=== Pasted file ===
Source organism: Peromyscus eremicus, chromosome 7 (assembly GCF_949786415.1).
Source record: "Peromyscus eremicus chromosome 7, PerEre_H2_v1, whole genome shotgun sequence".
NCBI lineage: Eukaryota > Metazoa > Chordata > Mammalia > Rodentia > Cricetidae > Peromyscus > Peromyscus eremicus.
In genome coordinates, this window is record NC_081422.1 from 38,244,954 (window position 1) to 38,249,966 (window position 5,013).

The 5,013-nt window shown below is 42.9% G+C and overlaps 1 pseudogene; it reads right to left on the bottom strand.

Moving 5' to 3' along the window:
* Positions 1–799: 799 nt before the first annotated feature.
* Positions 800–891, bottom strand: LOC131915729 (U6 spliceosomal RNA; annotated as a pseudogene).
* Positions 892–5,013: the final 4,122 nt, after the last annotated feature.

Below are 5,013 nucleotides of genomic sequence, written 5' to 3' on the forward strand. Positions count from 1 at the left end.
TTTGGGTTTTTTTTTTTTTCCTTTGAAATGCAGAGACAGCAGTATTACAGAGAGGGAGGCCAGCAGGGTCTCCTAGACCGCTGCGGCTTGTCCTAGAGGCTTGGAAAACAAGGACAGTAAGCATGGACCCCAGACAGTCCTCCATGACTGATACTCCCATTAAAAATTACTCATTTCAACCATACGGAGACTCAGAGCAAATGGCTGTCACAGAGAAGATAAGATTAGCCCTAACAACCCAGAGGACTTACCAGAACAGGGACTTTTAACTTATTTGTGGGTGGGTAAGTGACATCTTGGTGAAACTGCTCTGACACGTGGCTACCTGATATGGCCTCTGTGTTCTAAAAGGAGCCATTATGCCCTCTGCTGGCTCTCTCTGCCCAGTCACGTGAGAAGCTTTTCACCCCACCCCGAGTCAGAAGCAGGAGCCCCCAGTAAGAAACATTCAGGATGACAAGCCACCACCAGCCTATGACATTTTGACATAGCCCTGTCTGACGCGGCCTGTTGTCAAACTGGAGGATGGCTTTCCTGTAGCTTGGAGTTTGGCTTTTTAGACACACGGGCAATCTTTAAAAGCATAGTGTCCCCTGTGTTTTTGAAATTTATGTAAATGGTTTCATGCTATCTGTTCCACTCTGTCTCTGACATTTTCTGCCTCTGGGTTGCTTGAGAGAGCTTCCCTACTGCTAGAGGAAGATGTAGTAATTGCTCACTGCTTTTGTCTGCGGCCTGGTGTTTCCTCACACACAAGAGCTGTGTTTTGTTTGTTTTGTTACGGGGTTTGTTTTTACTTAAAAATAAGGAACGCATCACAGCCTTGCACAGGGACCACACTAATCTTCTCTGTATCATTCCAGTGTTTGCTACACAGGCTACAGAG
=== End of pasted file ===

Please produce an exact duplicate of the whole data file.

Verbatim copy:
Source organism: Peromyscus eremicus, chromosome 7 (assembly GCF_949786415.1).
Source record: "Peromyscus eremicus chromosome 7, PerEre_H2_v1, whole genome shotgun sequence".
NCBI lineage: Eukaryota > Metazoa > Chordata > Mammalia > Rodentia > Cricetidae > Peromyscus > Peromyscus eremicus.
In genome coordinates, this window is record NC_081422.1 from 38,244,954 (window position 1) to 38,249,966 (window position 5,013).

The 5,013-nt window shown below is 42.9% G+C and overlaps 1 pseudogene; it reads right to left on the bottom strand.

Moving 5' to 3' along the window:
* Positions 1–799: 799 nt before the first annotated feature.
* Positions 800–891, bottom strand: LOC131915729 (U6 spliceosomal RNA; annotated as a pseudogene).
* Positions 892–5,013: the final 4,122 nt, after the last annotated feature.

Below are 5,013 nucleotides of genomic sequence, written 5' to 3' on the forward strand. Positions count from 1 at the left end.
TTTGGGTTTTTTTTTTTTTCCTTTGAAATGCAGAGACAGCAGTATTACAGAGAGGGAGGCCAGCAGGGTCTCCTAGACCGCTGCGGCTTGTCCTAGAGGCTTGGAAAACAAGGACAGTAAGCATGGACCCCAGACAGTCCTCCATGACTGATACTCCCATTAAAAATTACTCATTTCAACCATACGGAGACTCAGAGCAAATGGCTGTCACAGAGAAGATAAGATTAGCCCTAACAACCCAGAGGACTTACCAGAACAGGGACTTTTAACTTATTTGTGGGTGGGTAAGTGACATCTTGGTGAAACTGCTCTGACACGTGGCTACCTGATATGGCCTCTGTGTTCTAAAAGGAGCCATTATGCCCTCTGCTGGCTCTCTCTGCCCAGTCACGTGAGAAGCTTTTCACCCCACCCCGAGTCAGAAGCAGGAGCCCCCAGTAAGAAACATTCAGGATGACAAGCCACCACCAGCCTATGACATTTTGACATAGCCCTGTCTGACGCGGCCTGTTGTCAAACTGGAGGATGGCTTTCCTGTAGCTTGGAGTTTGGCTTTTTAGACACACGGGCAATCTTTAAAAGCATAGTGTCCCCTGTGTTTTTGAAATTTATGTAAATGGTTTCATGCTATCTGTTCCACTCTGTCTCTGACATTTTCTGCCTCTGGGTTGCTTGAGAGAGCTTCCCTACTGCTAGAGGAAGATGTAGTAATTGCTCACTGCTTTTGTCTGCGGCCTGGTGTTTCCTCACACACAAGAGCTGTGTTTTGTTTGTTTTGTTACGGGGTTTGTTTTTACTTAAAAATAAGGAACGCATCACAGCCTTGCACAGGGACCACACTAATCTTCTCTGTATCATTCCAGTGTTTGCTACACAGGCTACAGAG